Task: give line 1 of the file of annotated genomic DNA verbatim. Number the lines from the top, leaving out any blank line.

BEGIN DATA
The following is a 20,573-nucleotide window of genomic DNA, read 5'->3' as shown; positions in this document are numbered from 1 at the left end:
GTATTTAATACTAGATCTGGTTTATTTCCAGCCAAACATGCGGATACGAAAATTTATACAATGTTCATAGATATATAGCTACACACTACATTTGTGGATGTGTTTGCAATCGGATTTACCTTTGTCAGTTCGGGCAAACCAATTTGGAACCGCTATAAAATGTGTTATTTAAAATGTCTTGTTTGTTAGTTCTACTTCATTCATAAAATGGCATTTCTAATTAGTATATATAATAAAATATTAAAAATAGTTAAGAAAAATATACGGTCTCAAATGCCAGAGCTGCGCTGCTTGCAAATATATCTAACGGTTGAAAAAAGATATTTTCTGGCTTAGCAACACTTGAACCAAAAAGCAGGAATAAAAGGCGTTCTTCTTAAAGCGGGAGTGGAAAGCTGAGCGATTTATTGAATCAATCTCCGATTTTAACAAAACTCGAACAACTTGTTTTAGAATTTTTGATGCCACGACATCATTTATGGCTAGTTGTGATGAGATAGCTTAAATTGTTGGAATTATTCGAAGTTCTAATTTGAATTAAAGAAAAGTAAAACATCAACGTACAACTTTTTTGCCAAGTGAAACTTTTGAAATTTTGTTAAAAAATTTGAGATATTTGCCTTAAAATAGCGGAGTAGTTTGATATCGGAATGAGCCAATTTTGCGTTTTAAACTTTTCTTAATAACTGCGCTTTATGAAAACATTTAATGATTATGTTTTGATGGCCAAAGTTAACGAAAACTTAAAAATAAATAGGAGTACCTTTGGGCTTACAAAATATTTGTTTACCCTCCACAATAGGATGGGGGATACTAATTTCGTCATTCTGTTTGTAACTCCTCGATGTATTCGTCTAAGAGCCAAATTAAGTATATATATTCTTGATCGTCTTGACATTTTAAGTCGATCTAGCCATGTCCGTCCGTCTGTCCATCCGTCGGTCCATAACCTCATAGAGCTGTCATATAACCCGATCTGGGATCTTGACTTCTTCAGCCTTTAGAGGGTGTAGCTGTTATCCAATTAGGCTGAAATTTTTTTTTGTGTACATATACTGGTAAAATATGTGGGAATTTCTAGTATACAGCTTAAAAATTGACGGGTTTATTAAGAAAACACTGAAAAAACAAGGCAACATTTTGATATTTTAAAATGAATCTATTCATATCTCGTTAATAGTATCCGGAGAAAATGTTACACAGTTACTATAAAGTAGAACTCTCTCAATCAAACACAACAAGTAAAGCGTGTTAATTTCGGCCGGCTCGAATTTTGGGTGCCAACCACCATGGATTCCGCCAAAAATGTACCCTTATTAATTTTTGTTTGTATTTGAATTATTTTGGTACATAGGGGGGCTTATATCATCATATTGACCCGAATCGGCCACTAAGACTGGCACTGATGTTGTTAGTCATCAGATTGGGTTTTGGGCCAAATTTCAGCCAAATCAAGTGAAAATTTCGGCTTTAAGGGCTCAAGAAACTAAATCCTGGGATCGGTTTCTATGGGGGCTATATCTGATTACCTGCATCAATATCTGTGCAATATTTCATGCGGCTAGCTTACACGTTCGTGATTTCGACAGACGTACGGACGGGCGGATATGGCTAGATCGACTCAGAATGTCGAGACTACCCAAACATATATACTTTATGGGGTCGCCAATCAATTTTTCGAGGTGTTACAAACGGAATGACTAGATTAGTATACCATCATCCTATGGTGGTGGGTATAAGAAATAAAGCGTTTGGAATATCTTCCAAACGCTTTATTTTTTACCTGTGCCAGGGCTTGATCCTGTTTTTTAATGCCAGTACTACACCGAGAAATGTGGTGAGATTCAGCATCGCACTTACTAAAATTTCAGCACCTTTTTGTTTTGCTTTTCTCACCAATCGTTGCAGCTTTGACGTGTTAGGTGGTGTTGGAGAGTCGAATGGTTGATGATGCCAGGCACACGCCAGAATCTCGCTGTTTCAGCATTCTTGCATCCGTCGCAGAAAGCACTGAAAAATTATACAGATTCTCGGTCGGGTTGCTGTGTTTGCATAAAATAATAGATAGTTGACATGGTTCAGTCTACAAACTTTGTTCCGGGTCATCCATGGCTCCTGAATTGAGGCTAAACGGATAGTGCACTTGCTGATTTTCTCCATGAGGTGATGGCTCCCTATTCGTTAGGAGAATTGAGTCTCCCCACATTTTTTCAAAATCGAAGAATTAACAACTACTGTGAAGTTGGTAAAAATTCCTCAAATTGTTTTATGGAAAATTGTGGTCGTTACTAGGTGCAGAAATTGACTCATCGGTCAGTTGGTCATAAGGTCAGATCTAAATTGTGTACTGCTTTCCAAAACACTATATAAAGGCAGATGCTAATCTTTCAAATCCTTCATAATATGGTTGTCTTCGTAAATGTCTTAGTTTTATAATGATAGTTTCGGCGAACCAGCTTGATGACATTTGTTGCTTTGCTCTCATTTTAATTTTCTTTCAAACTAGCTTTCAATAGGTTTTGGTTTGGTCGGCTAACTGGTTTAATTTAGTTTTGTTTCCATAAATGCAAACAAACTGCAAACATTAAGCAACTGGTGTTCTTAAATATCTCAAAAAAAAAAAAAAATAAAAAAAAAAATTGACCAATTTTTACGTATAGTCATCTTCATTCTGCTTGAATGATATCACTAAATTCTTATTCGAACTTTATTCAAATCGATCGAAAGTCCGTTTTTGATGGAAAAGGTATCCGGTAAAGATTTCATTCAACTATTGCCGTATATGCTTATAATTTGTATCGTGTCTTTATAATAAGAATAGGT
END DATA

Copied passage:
The following is a 20,573-nucleotide window of genomic DNA, read 5'->3' as shown; positions in this document are numbered from 1 at the left end: